Some area students from low-income families can’t remotely learn if they can’t remotely access digital school lessons from their homes over the internet during coronavirus shutdowns of classrooms.
It’s a problem more local school districts are solving by inviting families without internet access to come to school parking lots and campuses within their communities.
In recent weeks some Butler and Warren county school systems have devised a never-tried-before strategy to help re-connect mostly poor families who lack internet service so their children can continue their schooling.
With 55 million K-12 students across America shut out of schools – and an estimated 20 million students from families poor enough to be eligible for federally subsidized free and reduced-price school meals, according to US Department of Agriculture – poor families without internet access is also a nationwide problem.
About 710,000 households in Ohio do not have internet service at home, part of an estimated 18 percent of homes nationwide without WiFi or land-line digital access.
Almost all of Middletown Schools’ 6,400 students come from families with low enough incomes to qualify for free and reduced school meals.
Many of them also lack internet access.
So Middletown School officials – like some other district officials in Butler and Warren counties – are encouraging families, and teens who can drive, to park on school campuses and use the WiFi internet access that broadcasts out from school building systems.
“We know distance learning is not equitable learning, but it is our hope the WiFi hotspots will help alleviate some of the learning concerns our families without internet access have for their student,” said Elizabeth Beadle, spokeswoman for Middletown Schools.
The free WiFi for students is available outside each of the Butler County district’s 10 schools and the district-owned Barnitz Stadium from the hours of 7 a.m. to 10 p.m.
Students can use mobile phones or laptops to access a guest pass to use the school internet.
“We’ve had the (school) WiFi hotspots online since April 22, and we are already seeing students and families utilize the WiFi,” said Beadle.
Also using the parking lot WiFi hotspots – or if weather permits students can simply sit outside of school buildings – are Madison Schools, Butler Tech, Mason in southern Warren County and Fairfield Schools.
Some of Fairfield’s 10,000 students also lack home internet connections and the district is encouraging those school families to work outside the district’s 11 schools.
It’s an unorthodox but equalizing approach, said Fairfield school officials.
And a necessary one during the coronavirus shutdown ending in-person classrooms for the rest of the school calendar, said school officials.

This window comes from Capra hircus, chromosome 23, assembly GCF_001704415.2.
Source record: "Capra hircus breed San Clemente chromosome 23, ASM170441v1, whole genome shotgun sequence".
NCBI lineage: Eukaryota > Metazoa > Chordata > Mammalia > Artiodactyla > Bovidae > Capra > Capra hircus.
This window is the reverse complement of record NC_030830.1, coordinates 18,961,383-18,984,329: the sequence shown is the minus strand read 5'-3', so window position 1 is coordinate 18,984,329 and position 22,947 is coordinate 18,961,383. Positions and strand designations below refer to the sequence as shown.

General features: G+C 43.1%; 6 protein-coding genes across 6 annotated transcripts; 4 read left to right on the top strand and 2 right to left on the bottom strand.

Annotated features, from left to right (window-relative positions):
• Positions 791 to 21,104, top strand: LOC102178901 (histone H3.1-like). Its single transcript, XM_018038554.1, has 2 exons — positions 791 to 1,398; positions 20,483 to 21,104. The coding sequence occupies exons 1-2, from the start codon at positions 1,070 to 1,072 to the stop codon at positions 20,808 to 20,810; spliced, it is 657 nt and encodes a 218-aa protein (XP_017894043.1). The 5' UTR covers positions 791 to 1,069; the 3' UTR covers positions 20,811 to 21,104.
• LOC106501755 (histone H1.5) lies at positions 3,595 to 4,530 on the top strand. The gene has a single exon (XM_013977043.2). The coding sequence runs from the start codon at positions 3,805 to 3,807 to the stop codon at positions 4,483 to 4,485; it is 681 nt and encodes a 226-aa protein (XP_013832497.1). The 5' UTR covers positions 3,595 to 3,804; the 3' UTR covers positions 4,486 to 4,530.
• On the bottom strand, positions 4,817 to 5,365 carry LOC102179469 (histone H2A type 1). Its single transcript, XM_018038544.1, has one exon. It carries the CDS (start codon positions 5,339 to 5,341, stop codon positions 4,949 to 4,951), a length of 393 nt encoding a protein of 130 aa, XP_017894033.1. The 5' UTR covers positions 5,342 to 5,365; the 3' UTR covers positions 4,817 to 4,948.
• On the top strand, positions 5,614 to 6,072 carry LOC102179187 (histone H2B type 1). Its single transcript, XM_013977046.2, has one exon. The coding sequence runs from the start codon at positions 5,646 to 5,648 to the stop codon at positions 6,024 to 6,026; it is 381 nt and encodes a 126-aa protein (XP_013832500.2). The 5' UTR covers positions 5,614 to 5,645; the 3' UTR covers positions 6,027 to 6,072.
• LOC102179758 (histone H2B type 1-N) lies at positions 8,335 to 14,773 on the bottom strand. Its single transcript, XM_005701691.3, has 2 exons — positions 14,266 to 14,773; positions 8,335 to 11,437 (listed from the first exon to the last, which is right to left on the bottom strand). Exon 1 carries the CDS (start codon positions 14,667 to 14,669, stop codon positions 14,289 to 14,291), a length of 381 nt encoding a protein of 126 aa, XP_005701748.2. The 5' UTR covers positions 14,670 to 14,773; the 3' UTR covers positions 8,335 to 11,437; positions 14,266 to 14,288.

“It levels the playing field for all students,” said Gina Gentry-Fletcher, spokeswoman for Fairfield Schools, which also has one of the higher percentages in the area of low-income families as measured by those qualified for free and reduced school meals.
“Lack of WiFi access prevented some students from completing online assignments, and this created a stressful burden for families. Our goal in doing this is to eliminate these kinds of barriers to learning,” said Gentry-Fletcher.
“They can pull into any of the school parking lots, download online assignments and get their homework done from home. Then they can return to the school lot and upload their completed assignments,” she said.
“Instruction during this challenging time has forced school districts to think outside the box in terms of delivery and providing resources to our students. Families are taking advantage of this opportunity at various times during the week and we’re hearing that this resource has been helpful,” she said.
Other districts such as the 16,800-student Lakota school system, has offered special free installations of WiFi modems in partnerships with local cable and internet companies.
“We have worked closely with all of our families who have communicated connectivity needs,” said Betsy Fuller, spokeswoman for Lakota Schools.
“This includes sharing resources such as Spectrum and other providers’ offers for free internet as well as loaning approximately 100 district-owned MiFis (portable WiFi connections). At this time, all connectivity needs that have been communicated to us by our families are being met.”
Talawanda Schools have made similar arrangements for its needy families, said Holli Morrish, spokeswoman for the district.
“Talawanda anticipated that we may have some households without internet, or inadequate internet when we were working out plans for a potential shutdown/remote learning. We asked any student or parent to let their school principal know their needs related to internet (access),” said Morrish.
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